A north-east council has backed a campaign to help stop people with HIV being discriminated against by tattooists and beauticians.
HIV Scotland had called for councils to issue a copy of new guidelines to all licence holders after Aberdeen man Deejay Bullock was turned away from a tattoo parlour because of his diagnosis.
Mr Bullock, 38, who is one of the organisers of Grampian Pride, spoke to the Evening Express about his experience at the business in Dundee.
Now Aberdeenshire Council has confirmed it will back the drive to raise awareness of the laws such industries must adhere to.
A spokesman for the local authority said: “We will be writing to all licensed operators to highlight the issue and to ask them to use the updated client consent form devised by the Scottish Skin Piercing and Tattooing Licensing Working Group.”
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New guidelines from medical experts and voluntary sector organisations were issued, warning that refusing people living with HIV a tattoo, piercing or beauty treatment is illegal under the Equality Act 2010.
Mr Bullock, who is also the founder of LGBT+ charity Four Pillars, said: “I was completely honest on my form and said I had HIV and when the staff member looked at the form he turned to me and asked if I was joking.
“He said he wouldn’t risk himself or his family and started spouting all this out-of-date information.
“I just left as I really didn’t want to get into an argument with him.”
Commenting on the release of the new guidelines, the chief executive of HIV Scotland Nathan Sparling said: “Too many people living with HIV have been discriminated in tattoo studios, and today’s joint statement makes clear that it is illegal and shouldn’t happen in modern-day Scotland.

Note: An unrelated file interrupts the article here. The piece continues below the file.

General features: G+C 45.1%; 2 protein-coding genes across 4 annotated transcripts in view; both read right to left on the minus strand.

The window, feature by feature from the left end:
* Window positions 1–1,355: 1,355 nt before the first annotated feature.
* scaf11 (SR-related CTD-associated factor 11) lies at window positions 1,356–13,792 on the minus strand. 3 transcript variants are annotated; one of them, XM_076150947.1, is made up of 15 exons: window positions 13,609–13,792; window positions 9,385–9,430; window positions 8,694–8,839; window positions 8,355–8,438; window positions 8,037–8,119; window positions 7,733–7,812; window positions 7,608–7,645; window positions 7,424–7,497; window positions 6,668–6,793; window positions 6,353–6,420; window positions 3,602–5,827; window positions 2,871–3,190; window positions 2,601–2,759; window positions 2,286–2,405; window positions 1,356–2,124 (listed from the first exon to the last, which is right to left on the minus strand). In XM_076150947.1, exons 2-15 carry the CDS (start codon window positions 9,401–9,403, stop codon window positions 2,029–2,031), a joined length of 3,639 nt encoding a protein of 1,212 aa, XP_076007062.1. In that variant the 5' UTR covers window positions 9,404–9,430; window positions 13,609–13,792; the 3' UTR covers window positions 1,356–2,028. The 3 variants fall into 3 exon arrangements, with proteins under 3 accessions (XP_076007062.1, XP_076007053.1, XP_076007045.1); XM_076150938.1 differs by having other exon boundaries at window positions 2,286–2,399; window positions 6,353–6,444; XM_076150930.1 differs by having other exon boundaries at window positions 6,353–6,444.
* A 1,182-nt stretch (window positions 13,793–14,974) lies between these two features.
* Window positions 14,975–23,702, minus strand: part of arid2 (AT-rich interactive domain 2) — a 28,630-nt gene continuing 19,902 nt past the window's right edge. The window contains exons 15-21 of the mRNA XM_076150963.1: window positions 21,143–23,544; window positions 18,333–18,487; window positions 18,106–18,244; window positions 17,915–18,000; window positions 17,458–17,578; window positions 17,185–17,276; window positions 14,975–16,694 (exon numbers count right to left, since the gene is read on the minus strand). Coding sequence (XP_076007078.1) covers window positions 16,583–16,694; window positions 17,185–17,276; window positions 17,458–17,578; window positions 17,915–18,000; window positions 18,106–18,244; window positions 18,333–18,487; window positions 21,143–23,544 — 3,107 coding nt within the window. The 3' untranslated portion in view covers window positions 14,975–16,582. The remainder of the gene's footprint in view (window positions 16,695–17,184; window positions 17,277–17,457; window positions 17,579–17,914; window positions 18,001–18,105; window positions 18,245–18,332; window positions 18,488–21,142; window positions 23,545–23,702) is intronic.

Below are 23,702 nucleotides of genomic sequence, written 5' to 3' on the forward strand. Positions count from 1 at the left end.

“Whilst HIV stigma continues to manifest across Scotland, we thwart progress for testing, treatment and prevention.
“Tattoo studios need to be aware that standard infection control procedures, such as sterilising equipment, are enough to prevent any transmission of blood-borne viruses.
“This statement is also important as it clearly states that HIV, or the medication people take, will not be impacted by a tattoo – and that such procedures are safe for people living with HIV.
“We hope that this statement will ensure that people living with HIV can access tattoo studios without fear of being turned away. “Local councils should now issue this guidance to all license holders, and ensure that license holders are investigated properly if any future cases of discrimination are reported.”